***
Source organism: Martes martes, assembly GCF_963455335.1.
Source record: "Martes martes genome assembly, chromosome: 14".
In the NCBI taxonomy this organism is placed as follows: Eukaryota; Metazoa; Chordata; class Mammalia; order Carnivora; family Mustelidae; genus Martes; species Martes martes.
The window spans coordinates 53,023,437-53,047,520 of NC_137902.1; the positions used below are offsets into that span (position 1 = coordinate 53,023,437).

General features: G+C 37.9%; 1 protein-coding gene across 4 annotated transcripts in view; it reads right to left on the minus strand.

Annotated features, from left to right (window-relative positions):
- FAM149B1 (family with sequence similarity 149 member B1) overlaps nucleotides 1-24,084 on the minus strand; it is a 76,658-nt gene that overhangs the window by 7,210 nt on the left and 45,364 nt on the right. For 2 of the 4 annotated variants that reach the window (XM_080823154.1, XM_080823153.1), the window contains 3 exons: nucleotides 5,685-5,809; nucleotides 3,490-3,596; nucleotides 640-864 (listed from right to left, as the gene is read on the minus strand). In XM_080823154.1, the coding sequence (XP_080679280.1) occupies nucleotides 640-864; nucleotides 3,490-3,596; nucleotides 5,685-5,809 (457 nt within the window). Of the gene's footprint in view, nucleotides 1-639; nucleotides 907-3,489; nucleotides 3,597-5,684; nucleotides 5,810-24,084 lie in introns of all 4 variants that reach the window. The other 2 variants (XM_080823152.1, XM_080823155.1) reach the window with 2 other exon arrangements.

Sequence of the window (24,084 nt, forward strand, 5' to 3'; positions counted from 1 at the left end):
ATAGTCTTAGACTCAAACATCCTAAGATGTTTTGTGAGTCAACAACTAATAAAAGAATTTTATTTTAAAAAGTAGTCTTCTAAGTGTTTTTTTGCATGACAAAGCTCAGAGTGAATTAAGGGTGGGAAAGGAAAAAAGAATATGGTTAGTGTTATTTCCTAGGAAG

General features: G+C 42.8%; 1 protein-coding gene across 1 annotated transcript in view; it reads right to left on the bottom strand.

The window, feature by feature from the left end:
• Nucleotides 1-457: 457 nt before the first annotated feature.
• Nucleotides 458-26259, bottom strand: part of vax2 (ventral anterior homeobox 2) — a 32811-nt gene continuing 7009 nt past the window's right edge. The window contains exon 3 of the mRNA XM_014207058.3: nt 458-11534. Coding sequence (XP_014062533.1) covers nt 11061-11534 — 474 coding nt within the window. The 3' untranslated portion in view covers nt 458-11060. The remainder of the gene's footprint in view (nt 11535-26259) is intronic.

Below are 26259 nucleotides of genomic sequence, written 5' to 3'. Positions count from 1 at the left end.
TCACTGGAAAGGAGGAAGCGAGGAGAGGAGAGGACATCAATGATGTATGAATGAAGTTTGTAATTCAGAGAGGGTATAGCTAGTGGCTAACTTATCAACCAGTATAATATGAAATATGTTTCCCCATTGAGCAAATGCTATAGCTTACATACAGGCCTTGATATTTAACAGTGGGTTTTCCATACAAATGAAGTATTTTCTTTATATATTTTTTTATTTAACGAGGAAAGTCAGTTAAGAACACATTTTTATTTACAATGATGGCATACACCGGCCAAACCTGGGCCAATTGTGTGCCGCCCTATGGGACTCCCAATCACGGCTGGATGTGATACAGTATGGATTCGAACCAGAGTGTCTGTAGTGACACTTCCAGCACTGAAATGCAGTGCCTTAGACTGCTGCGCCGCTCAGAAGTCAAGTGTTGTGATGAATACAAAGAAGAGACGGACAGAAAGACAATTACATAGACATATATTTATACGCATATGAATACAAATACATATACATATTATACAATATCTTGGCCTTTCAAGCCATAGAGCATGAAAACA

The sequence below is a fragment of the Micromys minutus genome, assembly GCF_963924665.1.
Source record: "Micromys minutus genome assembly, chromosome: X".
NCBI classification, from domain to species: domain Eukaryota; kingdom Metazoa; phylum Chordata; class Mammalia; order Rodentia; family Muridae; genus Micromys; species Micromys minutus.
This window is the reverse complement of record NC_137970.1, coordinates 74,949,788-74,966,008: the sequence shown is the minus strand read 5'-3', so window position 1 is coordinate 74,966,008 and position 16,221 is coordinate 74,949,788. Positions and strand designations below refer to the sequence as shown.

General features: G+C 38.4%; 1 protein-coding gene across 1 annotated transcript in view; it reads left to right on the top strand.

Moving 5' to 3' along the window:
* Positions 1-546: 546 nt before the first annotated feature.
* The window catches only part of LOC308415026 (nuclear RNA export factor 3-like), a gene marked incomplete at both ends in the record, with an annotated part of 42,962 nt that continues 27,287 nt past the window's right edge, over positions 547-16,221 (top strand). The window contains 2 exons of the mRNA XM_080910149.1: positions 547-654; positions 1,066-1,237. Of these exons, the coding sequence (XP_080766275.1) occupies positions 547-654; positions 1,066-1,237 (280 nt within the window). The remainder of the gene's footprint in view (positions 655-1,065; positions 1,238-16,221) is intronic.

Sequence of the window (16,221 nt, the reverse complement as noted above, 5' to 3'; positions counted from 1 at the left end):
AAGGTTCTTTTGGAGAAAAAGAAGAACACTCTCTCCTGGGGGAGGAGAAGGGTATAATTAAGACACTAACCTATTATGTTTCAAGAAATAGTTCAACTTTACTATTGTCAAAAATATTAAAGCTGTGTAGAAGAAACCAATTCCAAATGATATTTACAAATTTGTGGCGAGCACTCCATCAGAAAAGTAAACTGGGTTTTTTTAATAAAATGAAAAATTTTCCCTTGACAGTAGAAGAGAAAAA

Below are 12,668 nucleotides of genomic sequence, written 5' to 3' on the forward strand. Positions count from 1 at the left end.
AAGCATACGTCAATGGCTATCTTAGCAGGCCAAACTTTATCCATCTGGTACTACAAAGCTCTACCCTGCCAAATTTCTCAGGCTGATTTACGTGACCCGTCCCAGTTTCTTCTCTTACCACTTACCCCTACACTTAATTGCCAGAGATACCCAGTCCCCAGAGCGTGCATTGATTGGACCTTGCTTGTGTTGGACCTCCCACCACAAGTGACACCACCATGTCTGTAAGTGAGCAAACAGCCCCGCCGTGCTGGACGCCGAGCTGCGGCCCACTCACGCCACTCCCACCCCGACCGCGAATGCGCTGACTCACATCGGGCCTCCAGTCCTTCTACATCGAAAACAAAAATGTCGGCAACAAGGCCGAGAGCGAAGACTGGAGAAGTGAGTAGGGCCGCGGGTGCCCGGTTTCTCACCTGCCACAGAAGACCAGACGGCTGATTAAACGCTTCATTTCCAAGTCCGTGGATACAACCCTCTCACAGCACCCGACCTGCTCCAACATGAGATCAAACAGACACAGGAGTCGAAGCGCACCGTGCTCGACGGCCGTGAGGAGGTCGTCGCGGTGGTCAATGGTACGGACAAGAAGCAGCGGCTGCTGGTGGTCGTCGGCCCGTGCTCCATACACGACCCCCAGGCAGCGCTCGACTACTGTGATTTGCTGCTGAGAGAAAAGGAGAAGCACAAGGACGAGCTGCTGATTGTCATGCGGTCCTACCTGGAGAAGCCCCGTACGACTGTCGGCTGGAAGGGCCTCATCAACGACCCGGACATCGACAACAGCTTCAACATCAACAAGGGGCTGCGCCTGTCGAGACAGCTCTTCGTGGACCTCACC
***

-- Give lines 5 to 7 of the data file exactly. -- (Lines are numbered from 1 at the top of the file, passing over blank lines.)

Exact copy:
General features: G+C 37.9%; 1 protein-coding gene across 4 annotated transcripts in view; it reads right to left on the minus strand.

Annotated features, from left to right (window-relative positions):
- FAM149B1 (family with sequence similarity 149 member B1) overlaps nucleotides 1-24,084 on the minus strand; it is a 76,658-nt gene that overhangs the window by 7,210 nt on the left and 45,364 nt on the right. For 2 of the 4 annotated variants that reach the window (XM_080823154.1, XM_080823153.1), the window contains 3 exons: nucleotides 5,685-5,809; nucleotides 3,490-3,596; nucleotides 640-864 (listed from right to left, as the gene is read on the minus strand). In XM_080823154.1, the coding sequence (XP_080679280.1) occupies nucleotides 640-864; nucleotides 3,490-3,596; nucleotides 5,685-5,809 (457 nt within the window). Of the gene's footprint in view, nucleotides 1-639; nucleotides 907-3,489; nucleotides 3,597-5,684; nucleotides 5,810-24,084 lie in introns of all 4 variants that reach the window. The other 2 variants (XM_080823152.1, XM_080823155.1) reach the window with 2 other exon arrangements.